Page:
The operation of the device illustrated in FIGS. 6 and 7 is essentially the same as that already described.

If sheath 78 is not used, the interior passages 82, 83 and 74 of the piston may be filled with grease or the like which prevents entry of foreign matter but can be forced out of the piston ahead of the acid to allow acid to reach the prod-ucing formation.

From the foregoing description, it will be obvious without further illustration that the continuous length of helically wound wire 75 may be replaced by a plurality of annular rings of wire stacked in the same manner as the separate discs of the device illustrated in FIGS. 2 and 3.

The filter provides a relatively large total area of opening through which fluid can pass into the device P. At the same time, the limitation of the width of the filtering slots to some small value, such as .002 inch, enables the filter to hold lback particles having a diameter larger than the width of the slots. These particles tend to form a filter cake on the outside of the filter having interstices in which particles smaller than .002 inch lodge. As a result, the filter becomes effective to actually retain a substantial proportion of the particles smaller than the size of the slots, after a filter cake begins to form.

After the filter cake becomes dense enough to materially retard forward fluid flow through the filter and into the casing, the filter cake can be removed by lbackwashing or reverse flow through the filter. It is obvious that this can be done since initially acid has been forced out through the filter to dissolve plugs or to react with the cement in the casing and also with the su-rrounding producing formation 12. This outward movement of fluid through the device P under sufficiently high pressure inside casting 14 forces the filter cake off of the filter and again opens up the filter to forward flow yof fluid. When the casing pressure is reduced, flow again is from the formation 4into the casing and the` filter again retains particles larger than the established minimum size.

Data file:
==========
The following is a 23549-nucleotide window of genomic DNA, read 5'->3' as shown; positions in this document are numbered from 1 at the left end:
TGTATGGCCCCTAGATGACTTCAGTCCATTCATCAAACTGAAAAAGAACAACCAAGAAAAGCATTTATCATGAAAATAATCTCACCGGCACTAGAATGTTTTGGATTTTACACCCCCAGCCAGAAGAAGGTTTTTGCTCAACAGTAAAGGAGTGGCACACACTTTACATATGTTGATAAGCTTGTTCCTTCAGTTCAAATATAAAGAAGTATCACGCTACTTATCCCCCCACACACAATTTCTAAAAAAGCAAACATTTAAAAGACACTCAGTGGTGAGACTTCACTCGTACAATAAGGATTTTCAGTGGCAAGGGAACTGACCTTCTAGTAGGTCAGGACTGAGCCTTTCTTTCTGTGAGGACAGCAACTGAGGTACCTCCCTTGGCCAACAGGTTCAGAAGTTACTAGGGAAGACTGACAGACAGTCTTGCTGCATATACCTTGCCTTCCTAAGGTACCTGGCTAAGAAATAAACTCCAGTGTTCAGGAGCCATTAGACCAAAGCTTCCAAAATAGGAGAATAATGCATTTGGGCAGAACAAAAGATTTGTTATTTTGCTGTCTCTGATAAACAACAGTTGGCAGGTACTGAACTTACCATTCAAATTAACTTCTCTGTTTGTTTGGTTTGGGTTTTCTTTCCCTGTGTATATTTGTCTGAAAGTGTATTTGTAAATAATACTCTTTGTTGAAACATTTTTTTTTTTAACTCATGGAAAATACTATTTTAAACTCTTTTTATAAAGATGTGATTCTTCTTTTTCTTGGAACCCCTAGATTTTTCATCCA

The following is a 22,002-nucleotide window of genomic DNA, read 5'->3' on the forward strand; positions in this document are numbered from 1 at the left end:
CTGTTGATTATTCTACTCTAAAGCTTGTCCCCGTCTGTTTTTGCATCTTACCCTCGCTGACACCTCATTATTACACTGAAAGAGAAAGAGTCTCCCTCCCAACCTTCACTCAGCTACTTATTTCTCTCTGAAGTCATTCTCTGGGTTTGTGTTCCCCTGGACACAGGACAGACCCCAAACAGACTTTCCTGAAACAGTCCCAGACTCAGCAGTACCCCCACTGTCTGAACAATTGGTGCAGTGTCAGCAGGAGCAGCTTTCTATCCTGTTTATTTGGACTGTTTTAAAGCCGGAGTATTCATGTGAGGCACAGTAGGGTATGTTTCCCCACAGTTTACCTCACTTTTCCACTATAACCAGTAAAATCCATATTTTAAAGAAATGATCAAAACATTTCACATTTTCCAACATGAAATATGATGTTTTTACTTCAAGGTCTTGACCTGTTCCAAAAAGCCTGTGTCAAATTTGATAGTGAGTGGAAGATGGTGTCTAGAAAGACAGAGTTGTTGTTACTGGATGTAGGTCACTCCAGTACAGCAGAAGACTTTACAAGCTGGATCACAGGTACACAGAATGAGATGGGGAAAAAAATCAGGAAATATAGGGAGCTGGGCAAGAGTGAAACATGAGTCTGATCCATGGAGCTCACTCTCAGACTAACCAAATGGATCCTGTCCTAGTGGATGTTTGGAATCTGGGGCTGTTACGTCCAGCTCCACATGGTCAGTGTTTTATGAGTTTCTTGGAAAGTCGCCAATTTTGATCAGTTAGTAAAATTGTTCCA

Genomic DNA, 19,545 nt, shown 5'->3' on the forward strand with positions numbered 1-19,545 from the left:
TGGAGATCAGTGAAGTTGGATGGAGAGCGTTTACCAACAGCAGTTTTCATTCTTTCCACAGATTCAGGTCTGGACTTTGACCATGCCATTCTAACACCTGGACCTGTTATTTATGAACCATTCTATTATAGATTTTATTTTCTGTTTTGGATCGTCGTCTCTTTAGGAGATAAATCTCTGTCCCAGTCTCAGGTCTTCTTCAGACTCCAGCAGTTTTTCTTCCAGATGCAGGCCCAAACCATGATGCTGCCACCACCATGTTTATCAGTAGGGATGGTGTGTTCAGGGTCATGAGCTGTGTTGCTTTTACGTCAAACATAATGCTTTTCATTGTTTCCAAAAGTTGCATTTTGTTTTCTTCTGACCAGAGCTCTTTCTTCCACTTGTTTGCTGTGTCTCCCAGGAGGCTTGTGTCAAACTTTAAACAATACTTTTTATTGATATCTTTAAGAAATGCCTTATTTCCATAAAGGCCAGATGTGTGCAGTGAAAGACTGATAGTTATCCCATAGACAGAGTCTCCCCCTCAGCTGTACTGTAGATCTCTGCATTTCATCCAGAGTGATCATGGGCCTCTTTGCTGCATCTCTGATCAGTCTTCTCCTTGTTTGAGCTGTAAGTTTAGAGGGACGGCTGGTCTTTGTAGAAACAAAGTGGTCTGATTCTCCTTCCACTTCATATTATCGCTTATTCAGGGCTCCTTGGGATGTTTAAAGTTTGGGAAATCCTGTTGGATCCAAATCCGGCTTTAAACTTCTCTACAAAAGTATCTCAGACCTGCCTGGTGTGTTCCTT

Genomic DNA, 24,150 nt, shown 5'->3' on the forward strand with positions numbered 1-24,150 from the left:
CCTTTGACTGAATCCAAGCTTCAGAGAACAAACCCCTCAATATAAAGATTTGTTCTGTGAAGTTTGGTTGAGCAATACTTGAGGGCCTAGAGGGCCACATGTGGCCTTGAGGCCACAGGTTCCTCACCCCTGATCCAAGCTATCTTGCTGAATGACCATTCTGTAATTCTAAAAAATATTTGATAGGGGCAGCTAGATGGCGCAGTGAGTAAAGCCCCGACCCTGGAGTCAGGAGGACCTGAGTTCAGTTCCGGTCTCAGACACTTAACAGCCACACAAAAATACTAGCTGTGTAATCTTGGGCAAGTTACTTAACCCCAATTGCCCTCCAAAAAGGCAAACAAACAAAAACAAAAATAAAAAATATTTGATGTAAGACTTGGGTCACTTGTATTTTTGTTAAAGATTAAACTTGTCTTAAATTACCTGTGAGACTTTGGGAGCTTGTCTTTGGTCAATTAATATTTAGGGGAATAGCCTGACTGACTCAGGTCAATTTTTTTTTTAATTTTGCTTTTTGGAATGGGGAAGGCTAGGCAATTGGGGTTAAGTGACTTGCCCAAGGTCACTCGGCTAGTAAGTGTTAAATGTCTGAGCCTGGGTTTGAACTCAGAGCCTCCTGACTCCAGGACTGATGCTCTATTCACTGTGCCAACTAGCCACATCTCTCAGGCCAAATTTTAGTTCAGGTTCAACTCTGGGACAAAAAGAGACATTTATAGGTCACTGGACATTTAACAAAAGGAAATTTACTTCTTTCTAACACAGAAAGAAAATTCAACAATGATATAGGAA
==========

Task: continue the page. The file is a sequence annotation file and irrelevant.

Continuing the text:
From the foregoing description, it will be apparent that various changes in the specific design and ararngement of the component parts of the present invention may be made without departing from the spirit and scope thereof. Accordingly, it is to be understood that the foregoing description is considered to be illustrative of, rather than limitative upon, the invention as defined by the appended claims.

I claim:

1. A du-ct forming device for casing adapted to be lowered into a bore hole in the ground, comprising;

a movable tubular member defining rat least a portion of a fluid duct extending between the interior and the exterior of the casing;

means mounting the movable unember on the casing for sliding axial movement between an initial retracted position and an extended position;

filter means carried exteriorly of the member and movable therewith, the filter means being within the mounting means when the movable member is in the retracted position and at least partially exposed outside the casing and the mounting means when the movable member is in the extended position;

said filter means comprising a plurality of parallel filter elements defining a series of narrow elongated openings around the tubular member and admitting fluid to said duct; and a destructible sheath around and enclosing the filter means, said filter means being exposed upon removal of the sheath.

2. A duct forming device as in claimil in which the filter means comprises a plurality of filter elements defining a plurality of parallel, narrow filtering openings;

and which also includes passage forming means defining a drainage passage extending transversely across a plurality of said filtering openings at the base-thereof to collect fluid from a plurality of said openings,

said drainage passage communicating with said fluid duct.

3. A duct forming device as in claim 1 in which the lter means comprises a helically wound'coil of wire with fluid openings between successive turns of the coil.